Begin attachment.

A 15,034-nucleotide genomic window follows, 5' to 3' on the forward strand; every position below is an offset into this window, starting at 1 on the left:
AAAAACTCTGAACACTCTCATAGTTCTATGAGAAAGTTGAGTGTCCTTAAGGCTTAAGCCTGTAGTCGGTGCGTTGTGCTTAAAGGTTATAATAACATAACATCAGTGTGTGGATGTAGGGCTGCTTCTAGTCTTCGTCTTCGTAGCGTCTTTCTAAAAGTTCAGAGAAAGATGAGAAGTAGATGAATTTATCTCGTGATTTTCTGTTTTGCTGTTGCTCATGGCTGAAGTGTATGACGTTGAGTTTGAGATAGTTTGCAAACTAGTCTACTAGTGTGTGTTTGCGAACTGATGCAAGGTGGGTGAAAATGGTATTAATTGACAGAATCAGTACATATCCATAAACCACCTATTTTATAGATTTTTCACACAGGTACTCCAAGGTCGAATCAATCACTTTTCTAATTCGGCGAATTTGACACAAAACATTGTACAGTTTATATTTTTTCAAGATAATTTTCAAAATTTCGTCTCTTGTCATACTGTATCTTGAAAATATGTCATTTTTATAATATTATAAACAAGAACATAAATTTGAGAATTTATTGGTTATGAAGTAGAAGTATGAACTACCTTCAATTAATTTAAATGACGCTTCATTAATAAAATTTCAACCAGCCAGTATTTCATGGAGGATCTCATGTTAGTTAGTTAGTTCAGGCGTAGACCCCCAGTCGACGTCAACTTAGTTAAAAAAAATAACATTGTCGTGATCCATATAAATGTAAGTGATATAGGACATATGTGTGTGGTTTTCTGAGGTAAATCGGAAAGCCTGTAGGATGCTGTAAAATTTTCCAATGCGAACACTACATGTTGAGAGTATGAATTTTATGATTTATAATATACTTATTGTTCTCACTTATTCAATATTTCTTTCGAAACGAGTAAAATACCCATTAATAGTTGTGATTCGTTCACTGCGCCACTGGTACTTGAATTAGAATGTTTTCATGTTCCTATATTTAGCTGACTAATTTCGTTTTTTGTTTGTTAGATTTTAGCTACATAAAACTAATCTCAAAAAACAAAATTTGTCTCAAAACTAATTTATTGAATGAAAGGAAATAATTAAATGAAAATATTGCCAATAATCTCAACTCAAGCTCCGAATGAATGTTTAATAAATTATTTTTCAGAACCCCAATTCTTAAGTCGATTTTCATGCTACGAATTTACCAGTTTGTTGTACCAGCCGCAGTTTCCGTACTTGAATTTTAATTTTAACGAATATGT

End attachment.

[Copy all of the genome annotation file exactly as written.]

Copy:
A 15,034-nucleotide genomic window follows, 5' to 3' on the forward strand; every position below is an offset into this window, starting at 1 on the left:
AAAAACTCTGAACACTCTCATAGTTCTATGAGAAAGTTGAGTGTCCTTAAGGCTTAAGCCTGTAGTCGGTGCGTTGTGCTTAAAGGTTATAATAACATAACATCAGTGTGTGGATGTAGGGCTGCTTCTAGTCTTCGTCTTCGTAGCGTCTTTCTAAAAGTTCAGAGAAAGATGAGAAGTAGATGAATTTATCTCGTGATTTTCTGTTTTGCTGTTGCTCATGGCTGAAGTGTATGACGTTGAGTTTGAGATAGTTTGCAAACTAGTCTACTAGTGTGTGTTTGCGAACTGATGCAAGGTGGGTGAAAATGGTATTAATTGACAGAATCAGTACATATCCATAAACCACCTATTTTATAGATTTTTCACACAGGTACTCCAAGGTCGAATCAATCACTTTTCTAATTCGGCGAATTTGACACAAAACATTGTACAGTTTATATTTTTTCAAGATAATTTTCAAAATTTCGTCTCTTGTCATACTGTATCTTGAAAATATGTCATTTTTATAATATTATAAACAAGAACATAAATTTGAGAATTTATTGGTTATGAAGTAGAAGTATGAACTACCTTCAATTAATTTAAATGACGCTTCATTAATAAAATTTCAACCAGCCAGTATTTCATGGAGGATCTCATGTTAGTTAGTTAGTTCAGGCGTAGACCCCCAGTCGACGTCAACTTAGTTAAAAAAAATAACATTGTCGTGATCCATATAAATGTAAGTGATATAGGACATATGTGTGTGGTTTTCTGAGGTAAATCGGAAAGCCTGTAGGATGCTGTAAAATTTTCCAATGCGAACACTACATGTTGAGAGTATGAATTTTATGATTTATAATATACTTATTGTTCTCACTTATTCAATATTTCTTTCGAAACGAGTAAAATACCCATTAATAGTTGTGATTCGTTCACTGCGCCACTGGTACTTGAATTAGAATGTTTTCATGTTCCTATATTTAGCTGACTAATTTCGTTTTTTGTTTGTTAGATTTTAGCTACATAAAACTAATCTCAAAAAACAAAATTTGTCTCAAAACTAATTTATTGAATGAAAGGAAATAATTAAATGAAAATATTGCCAATAATCTCAACTCAAGCTCCGAATGAATGTTTAATAAATTATTTTTCAGAACCCCAATTCTTAAGTCGATTTTCATGCTACGAATTTACCAGTTTGTTGTACCAGCCGCAGTTTCCGTACTTGAATTTTAATTTTAACGAATATGT